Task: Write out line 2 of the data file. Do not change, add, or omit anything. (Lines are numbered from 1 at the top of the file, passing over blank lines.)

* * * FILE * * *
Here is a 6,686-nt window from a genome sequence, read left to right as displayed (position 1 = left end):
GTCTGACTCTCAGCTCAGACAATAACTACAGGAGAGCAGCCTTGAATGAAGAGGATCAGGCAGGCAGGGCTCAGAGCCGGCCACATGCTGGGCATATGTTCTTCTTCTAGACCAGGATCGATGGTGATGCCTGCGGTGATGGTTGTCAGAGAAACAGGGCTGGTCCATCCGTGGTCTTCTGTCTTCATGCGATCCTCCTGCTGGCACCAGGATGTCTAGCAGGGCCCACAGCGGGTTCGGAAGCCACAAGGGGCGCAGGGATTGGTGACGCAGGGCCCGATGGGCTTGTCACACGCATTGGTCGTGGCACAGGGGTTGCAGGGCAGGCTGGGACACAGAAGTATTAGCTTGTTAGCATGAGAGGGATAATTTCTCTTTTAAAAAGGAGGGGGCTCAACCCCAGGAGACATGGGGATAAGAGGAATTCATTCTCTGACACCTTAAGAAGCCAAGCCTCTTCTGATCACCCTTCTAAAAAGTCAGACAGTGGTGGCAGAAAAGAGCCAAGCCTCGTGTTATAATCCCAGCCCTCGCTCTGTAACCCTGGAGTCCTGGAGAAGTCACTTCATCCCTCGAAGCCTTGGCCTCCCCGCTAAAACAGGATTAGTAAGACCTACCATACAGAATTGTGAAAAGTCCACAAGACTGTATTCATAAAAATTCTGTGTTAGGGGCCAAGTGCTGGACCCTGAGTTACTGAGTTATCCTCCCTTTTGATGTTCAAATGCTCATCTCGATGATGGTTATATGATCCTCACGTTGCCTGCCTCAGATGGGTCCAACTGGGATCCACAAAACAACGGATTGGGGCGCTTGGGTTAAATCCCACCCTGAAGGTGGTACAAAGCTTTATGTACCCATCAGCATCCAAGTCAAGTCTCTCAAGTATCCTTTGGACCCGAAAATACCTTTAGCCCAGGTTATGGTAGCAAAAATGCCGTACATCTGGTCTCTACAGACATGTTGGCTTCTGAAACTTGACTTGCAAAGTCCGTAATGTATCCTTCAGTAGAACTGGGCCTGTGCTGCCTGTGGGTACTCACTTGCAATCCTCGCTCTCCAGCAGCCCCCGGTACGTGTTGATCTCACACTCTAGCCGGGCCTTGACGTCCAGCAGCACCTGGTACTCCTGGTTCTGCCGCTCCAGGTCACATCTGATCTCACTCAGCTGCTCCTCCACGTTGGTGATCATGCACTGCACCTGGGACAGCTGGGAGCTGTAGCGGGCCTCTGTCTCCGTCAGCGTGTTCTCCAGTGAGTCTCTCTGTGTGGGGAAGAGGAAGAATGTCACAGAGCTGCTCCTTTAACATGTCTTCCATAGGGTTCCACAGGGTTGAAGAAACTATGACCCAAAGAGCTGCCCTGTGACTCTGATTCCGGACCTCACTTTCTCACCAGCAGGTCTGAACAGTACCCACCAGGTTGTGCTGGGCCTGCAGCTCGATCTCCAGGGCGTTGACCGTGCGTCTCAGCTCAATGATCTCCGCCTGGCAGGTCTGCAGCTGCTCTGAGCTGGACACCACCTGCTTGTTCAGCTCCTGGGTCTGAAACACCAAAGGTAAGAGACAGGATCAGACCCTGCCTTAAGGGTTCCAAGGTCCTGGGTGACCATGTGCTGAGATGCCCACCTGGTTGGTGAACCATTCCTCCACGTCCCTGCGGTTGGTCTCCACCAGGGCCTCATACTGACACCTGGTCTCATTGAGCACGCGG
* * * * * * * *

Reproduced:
GTCTGACTCTCAGCTCAGACAATAACTACAGGAGAGCAGCCTTGAATGAAGAGGATCAGGCAGGCAGGGCTCAGAGCCGGCCACATGCTGGGCATATGTTCTTCTTCTAGACCAGGATCGATGGTGATGCCTGCGGTGATGGTTGTCAGAGAAACAGGGCTGGTCCATCCGTGGTCTTCTGTCTTCATGCGATCCTCCTGCTGGCACCAGGATGTCTAGCAGGGCCCACAGCGGGTTCGGAAGCCACAAGGGGCGCAGGGATTGGTGACGCAGGGCCCGATGGGCTTGTCACACGCATTGGTCGTGGCACAGGGGTTGCAGGGCAGGCTGGGACACAGAAGTATTAGCTTGTTAGCATGAGAGGGATAATTTCTCTTTTAAAAAGGAGGGGGCTCAACCCCAGGAGACATGGGGATAAGAGGAATTCATTCTCTGACACCTTAAGAAGCCAAGCCTCTTCTGATCACCCTTCTAAAAAGTCAGACAGTGGTGGCAGAAAAGAGCCAAGCCTCGTGTTATAATCCCAGCCCTCGCTCTGTAACCCTGGAGTCCTGGAGAAGTCACTTCATCCCTCGAAGCCTTGGCCTCCCCGCTAAAACAGGATTAGTAAGACCTACCATACAGAATTGTGAAAAGTCCACAAGACTGTATTCATAAAAATTCTGTGTTAGGGGCCAAGTGCTGGACCCTGAGTTACTGAGTTATCCTCCCTTTTGATGTTCAAATGCTCATCTCGATGATGGTTATATGATCCTCACGTTGCCTGCCTCAGATGGGTCCAACTGGGATCCACAAAACAACGGATTGGGGCGCTTGGGTTAAATCCCACCCTGAAGGTGGTACAAAGCTTTATGTACCCATCAGCATCCAAGTCAAGTCTCTCAAGTATCCTTTGGACCCGAAAATACCTTTAGCCCAGGTTATGGTAGCAAAAATGCCGTACATCTGGTCTCTACAGACATGTTGGCTTCTGAAACTTGACTTGCAAAGTCCGTAATGTATCCTTCAGTAGAACTGGGCCTGTGCTGCCTGTGGGTACTCACTTGCAATCCTCGCTCTCCAGCAGCCCCCGGTACGTGTTGATCTCACACTCTAGCCGGGCCTTGACGTCCAGCAGCACCTGGTACTCCTGGTTCTGCCGCTCCAGGTCACATCTGATCTCACTCAGCTGCTCCTCCACGTTGGTGATCATGCACTGCACCTGGGACAGCTGGGAGCTGTAGCGGGCCTCTGTCTCCGTCAGCGTGTTCTCCAGTGAGTCTCTCTGTGTGGGGAAGAGGAAGAATGTCACAGAGCTGCTCCTTTAACATGTCTTCCATAGGGTTCCACAGGGTTGAAGAAACTATGACCCAAAGAGCTGCCCTGTGACTCTGATTCCGGACCTCACTTTCTCACCAGCAGGTCTGAACAGTACCCACCAGGTTGTGCTGGGCCTGCAGCTCGATCTCCAGGGCGTTGACCGTGCGTCTCAGCTCAATGATCTCCGCCTGGCAGGTCTGCAGCTGCTCTGAGCTGGACACCACCTGCTTGTTCAGCTCCTGGGTCTGAAACACCAAAGGTAAGAGACAGGATCAGACCCTGCCTTAAGGGTTCCAAGGTCCTGGGTGACCATGTGCTGAGATGCCCACCTGGTTGGTGAACCATTCCTCCACGTCCCTGCGGTTGGTCTCCACCAGGGCCTCATACTGACACCTGGTCTCATTGAGCACGCGG